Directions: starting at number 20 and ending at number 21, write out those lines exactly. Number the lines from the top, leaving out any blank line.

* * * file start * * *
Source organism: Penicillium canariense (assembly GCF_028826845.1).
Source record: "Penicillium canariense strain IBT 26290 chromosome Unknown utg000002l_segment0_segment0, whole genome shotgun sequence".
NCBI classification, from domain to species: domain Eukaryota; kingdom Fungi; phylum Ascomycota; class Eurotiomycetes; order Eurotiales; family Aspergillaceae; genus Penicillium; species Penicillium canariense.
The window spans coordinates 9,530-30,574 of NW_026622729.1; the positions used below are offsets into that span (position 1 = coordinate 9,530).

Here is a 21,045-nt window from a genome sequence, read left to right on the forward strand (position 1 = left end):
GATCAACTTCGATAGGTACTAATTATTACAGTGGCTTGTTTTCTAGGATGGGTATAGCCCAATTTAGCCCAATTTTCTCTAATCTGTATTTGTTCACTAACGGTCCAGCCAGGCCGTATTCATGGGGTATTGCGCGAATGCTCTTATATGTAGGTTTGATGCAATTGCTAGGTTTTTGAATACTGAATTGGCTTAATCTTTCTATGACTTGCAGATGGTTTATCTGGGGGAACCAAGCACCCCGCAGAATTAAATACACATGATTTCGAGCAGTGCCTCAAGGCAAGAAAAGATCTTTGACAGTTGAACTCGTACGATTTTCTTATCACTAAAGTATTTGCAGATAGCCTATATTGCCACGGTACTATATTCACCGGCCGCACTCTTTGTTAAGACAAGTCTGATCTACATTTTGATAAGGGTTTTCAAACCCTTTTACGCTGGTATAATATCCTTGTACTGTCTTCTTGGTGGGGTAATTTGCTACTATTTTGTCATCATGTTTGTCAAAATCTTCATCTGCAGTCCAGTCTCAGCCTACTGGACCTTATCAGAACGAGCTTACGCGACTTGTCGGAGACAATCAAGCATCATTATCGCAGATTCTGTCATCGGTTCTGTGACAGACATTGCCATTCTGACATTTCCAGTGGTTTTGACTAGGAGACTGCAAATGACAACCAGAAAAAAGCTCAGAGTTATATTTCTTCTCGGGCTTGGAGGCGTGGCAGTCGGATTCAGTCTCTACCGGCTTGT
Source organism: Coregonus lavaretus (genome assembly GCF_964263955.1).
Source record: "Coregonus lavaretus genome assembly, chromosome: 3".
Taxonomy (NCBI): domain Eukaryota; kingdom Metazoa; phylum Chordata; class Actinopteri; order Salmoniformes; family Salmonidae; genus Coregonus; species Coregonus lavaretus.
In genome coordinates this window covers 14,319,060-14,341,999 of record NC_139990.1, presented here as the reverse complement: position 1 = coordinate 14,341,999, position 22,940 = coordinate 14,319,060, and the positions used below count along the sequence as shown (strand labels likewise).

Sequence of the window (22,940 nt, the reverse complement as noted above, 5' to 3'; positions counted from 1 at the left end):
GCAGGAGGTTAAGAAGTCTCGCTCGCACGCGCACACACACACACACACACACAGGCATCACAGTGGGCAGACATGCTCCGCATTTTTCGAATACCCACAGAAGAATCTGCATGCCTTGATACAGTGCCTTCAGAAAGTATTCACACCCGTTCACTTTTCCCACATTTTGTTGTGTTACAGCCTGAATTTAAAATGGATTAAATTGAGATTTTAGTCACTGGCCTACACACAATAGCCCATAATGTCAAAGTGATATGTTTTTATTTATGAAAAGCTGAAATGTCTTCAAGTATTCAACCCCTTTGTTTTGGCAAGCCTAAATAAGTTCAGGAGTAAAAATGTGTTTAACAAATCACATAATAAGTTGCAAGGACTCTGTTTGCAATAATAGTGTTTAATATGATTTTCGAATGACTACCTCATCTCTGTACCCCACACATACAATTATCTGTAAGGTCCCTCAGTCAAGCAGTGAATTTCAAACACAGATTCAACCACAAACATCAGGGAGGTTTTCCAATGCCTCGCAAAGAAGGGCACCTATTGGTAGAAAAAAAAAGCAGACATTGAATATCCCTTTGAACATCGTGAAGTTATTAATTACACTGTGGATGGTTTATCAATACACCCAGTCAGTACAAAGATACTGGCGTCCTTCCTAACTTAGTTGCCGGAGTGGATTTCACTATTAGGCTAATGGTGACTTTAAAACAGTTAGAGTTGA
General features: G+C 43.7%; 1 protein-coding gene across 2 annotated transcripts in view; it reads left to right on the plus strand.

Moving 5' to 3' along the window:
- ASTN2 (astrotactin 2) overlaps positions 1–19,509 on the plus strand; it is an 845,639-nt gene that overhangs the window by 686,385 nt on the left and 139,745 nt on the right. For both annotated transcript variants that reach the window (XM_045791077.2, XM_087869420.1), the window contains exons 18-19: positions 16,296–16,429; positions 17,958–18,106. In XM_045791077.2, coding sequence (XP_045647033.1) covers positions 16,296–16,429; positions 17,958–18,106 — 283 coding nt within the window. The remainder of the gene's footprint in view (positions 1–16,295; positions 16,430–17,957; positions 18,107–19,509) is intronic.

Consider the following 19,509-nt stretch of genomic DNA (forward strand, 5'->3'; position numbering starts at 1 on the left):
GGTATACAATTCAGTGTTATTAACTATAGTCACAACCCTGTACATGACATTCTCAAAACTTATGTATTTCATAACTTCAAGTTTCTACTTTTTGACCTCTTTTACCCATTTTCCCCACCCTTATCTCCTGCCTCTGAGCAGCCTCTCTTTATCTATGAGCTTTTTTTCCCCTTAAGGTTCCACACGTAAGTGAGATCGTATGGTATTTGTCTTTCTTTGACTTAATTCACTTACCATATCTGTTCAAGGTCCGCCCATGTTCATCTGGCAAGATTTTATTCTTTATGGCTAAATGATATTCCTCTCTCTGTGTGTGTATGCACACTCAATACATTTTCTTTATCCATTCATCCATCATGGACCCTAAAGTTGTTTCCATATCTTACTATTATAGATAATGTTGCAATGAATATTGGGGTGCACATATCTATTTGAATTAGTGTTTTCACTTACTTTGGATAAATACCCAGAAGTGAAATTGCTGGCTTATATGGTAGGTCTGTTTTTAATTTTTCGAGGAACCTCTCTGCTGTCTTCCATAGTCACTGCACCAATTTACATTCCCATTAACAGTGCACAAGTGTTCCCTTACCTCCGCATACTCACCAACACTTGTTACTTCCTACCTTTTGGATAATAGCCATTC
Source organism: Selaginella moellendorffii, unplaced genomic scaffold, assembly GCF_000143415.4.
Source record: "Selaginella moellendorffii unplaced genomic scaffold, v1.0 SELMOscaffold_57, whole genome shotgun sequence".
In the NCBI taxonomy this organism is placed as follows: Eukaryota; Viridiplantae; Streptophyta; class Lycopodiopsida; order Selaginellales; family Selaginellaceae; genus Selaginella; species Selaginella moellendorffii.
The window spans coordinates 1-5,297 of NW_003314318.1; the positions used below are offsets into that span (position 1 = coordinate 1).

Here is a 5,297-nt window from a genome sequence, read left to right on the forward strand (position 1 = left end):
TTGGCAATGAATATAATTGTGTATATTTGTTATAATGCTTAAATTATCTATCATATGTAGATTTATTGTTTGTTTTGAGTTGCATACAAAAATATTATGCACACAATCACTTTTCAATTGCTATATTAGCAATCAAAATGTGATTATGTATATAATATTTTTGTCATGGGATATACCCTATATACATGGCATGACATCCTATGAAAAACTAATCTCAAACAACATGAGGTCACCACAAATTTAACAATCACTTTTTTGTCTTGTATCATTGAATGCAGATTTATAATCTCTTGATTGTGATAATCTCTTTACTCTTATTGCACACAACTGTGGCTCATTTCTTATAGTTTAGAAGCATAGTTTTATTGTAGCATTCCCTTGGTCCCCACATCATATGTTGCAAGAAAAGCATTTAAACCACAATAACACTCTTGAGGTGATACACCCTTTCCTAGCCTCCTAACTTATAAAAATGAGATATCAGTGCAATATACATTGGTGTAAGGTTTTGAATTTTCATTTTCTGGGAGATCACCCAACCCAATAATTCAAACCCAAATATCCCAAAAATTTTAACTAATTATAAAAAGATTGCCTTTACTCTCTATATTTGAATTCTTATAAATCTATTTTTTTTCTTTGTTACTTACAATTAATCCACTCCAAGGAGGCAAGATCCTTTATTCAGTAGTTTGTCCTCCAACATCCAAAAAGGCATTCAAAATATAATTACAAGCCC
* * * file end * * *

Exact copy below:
In the NCBI taxonomy this organism is placed as follows: Eukaryota; Viridiplantae; Streptophyta; class Lycopodiopsida; order Selaginellales; family Selaginellaceae; genus Selaginella; species Selaginella moellendorffii.
The window spans coordinates 1-5,297 of NW_003314318.1; the positions used below are offsets into that span (position 1 = coordinate 1).